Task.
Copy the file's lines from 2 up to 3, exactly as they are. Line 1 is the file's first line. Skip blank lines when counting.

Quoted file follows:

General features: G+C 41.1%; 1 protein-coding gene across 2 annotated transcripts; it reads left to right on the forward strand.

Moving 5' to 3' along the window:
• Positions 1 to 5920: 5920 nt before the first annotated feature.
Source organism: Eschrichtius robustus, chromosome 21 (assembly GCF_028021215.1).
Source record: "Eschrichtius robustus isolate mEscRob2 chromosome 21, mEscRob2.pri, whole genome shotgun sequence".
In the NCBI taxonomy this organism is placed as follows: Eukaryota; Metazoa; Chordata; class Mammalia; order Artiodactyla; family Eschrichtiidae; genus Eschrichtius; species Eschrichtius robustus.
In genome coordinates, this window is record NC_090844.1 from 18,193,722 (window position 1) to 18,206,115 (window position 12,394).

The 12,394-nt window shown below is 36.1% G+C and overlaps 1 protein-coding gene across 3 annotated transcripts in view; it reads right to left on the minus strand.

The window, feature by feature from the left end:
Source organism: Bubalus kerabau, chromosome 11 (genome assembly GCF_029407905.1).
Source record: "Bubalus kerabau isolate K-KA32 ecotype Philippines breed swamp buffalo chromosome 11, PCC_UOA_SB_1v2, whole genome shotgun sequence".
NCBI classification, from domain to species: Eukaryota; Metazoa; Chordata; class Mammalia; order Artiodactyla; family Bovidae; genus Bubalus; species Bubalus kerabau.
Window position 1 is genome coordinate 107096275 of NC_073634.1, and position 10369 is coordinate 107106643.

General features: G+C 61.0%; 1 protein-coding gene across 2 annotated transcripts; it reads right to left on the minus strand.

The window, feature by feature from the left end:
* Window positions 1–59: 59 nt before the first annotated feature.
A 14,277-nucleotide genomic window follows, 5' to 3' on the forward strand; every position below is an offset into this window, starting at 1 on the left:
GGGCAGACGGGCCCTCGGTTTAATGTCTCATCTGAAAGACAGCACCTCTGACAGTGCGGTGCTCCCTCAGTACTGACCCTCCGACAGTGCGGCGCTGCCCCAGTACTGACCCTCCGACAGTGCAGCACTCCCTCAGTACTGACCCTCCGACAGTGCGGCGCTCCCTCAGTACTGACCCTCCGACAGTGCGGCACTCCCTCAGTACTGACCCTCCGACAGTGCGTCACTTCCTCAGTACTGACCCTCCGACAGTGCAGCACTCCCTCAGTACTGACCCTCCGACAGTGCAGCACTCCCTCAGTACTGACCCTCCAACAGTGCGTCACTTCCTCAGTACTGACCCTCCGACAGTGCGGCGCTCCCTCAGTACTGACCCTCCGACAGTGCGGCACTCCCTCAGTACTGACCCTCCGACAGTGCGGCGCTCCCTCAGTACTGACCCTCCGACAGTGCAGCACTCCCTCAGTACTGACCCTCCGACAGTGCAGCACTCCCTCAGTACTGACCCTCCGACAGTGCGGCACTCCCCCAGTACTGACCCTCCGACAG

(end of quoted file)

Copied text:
Moving 5' to 3' along the window:
• Positions 1 to 5920: 5920 nt before the first annotated feature.